Josh Schmidt, human resources director at Viking, predicted programs like CAPS will be important to cultivating the work force they and other local companies need. Along with hosting the program and providing projects, about a dozen employees have been involved with mentoring and speaking to the students.
“I would say in retrospect it’s gone better than we expected,” Schmidt said of the company’s involvement. “It has enhanced our culture here.”
The students “bring a fresh energy to our building every day,” Schmidt added. “It’s provided opportunities for our employees to have an impact beyond their normal day-to-day” duties.
For next year, 66 Cedar Falls students and nine Waterloo Community Schools students have enrolled in what will be three program strands with the addition of communication design and teacher education. Engineering will enroll 25, communication design, 26, and teacher education, 24. The district is working with Hawkeye on curriculum for both of the new programs as well as the University of Northern Iowa on teacher education.
Wiechmann said three more instructors have been hired for the program, which will now include a mix of morning and afternoon sessions. The Mill Race co-working space downtown will host the communication design strand and UNI’s Schindler Education Center will host the teacher education strand.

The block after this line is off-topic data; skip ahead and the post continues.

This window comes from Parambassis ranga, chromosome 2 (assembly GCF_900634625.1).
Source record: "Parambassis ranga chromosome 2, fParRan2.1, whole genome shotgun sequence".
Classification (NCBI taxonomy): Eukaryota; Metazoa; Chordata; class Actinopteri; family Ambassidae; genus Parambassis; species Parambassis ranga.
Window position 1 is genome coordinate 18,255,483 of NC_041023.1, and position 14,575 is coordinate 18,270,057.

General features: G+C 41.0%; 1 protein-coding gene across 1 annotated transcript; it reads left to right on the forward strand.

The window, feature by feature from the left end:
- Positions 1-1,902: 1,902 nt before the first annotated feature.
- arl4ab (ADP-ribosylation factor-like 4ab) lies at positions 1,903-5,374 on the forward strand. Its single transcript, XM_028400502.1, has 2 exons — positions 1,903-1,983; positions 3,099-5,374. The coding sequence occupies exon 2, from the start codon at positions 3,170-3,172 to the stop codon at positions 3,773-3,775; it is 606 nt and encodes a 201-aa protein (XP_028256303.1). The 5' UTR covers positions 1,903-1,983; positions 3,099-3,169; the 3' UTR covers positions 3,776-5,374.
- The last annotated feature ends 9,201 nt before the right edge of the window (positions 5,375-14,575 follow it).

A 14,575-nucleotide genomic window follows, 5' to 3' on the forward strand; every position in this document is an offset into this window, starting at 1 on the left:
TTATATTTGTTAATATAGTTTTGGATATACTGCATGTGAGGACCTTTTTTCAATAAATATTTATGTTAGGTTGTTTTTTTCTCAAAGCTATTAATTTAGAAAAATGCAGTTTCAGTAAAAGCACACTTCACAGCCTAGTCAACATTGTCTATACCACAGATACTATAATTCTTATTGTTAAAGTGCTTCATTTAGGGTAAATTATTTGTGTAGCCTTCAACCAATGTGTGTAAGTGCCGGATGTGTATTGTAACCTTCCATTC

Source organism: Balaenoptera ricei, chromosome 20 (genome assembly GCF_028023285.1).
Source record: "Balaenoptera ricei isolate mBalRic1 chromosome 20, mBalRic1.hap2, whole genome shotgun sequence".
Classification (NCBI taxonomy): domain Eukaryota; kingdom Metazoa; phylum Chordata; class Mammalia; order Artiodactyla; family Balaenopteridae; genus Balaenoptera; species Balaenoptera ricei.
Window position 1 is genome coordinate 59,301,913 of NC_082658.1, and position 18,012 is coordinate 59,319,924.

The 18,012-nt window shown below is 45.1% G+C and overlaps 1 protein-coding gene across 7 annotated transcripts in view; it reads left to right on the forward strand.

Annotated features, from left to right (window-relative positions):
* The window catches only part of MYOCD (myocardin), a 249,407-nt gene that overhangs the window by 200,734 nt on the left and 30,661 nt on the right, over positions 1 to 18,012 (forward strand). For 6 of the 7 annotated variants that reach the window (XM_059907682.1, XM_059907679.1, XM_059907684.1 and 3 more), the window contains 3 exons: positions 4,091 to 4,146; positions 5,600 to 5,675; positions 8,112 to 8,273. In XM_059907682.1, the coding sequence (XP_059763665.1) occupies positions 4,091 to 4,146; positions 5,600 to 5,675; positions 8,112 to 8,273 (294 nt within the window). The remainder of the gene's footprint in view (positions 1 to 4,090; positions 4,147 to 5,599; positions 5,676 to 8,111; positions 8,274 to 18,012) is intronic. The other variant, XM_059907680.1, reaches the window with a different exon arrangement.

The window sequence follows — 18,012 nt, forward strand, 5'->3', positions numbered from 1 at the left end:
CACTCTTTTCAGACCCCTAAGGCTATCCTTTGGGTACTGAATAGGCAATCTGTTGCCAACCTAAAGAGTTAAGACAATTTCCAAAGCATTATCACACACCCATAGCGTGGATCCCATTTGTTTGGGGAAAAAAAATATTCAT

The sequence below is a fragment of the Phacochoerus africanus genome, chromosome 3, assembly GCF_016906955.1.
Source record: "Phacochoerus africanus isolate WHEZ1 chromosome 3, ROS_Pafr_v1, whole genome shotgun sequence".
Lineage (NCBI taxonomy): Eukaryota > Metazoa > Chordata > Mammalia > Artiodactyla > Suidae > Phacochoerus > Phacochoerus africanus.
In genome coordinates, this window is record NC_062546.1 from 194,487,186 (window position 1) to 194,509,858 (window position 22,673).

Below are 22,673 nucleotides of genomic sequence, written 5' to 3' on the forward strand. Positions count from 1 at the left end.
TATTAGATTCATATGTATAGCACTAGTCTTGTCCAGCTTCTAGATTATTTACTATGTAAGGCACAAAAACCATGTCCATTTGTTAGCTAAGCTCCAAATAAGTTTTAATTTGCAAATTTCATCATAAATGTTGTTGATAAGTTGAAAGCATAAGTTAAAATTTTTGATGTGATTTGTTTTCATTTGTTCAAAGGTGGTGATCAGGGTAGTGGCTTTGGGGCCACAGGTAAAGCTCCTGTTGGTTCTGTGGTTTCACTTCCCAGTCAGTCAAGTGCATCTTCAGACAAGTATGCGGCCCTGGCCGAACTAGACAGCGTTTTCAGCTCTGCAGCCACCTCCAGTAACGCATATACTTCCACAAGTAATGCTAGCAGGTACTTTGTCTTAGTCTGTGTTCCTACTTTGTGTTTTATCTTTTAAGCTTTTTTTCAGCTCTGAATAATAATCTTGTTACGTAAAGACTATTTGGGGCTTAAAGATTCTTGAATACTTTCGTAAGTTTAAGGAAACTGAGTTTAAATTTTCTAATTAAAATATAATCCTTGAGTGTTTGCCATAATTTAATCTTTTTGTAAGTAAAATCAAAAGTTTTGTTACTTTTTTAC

Dan Conrad, the district’s director of secondary education, expects the engineering course to be more focused on that subject next year while the communication design course could encompass computer science and information technology.
“We won’t really know until we get some projects on the books with our local businesses,” he said. “We’re still working out the details with Hawkeye Community College in regards to college credit for the communication design and teacher education programs.”
Clikeman said Kryton is planning to continue participating in the program.
“I think it provides value to the community and it provides value to the company,” he said, “so who loses?”
Meanwhile, Bhatia and Carter gained practical experience in design and engineering.
“I’m pretty proud of the work that they did,” said Clikeman. “They did a great job.”
Weeks earlier, the students acknowledged they would feel some pride, too, if the customer does buy the redesigned step stool.
“A lot of juniors and seniors in our school, they wouldn’t get a chance to do this,” said Bhatia. “It’s pretty unique.”
Editor's note: A correction was made to this story May 31, 2017.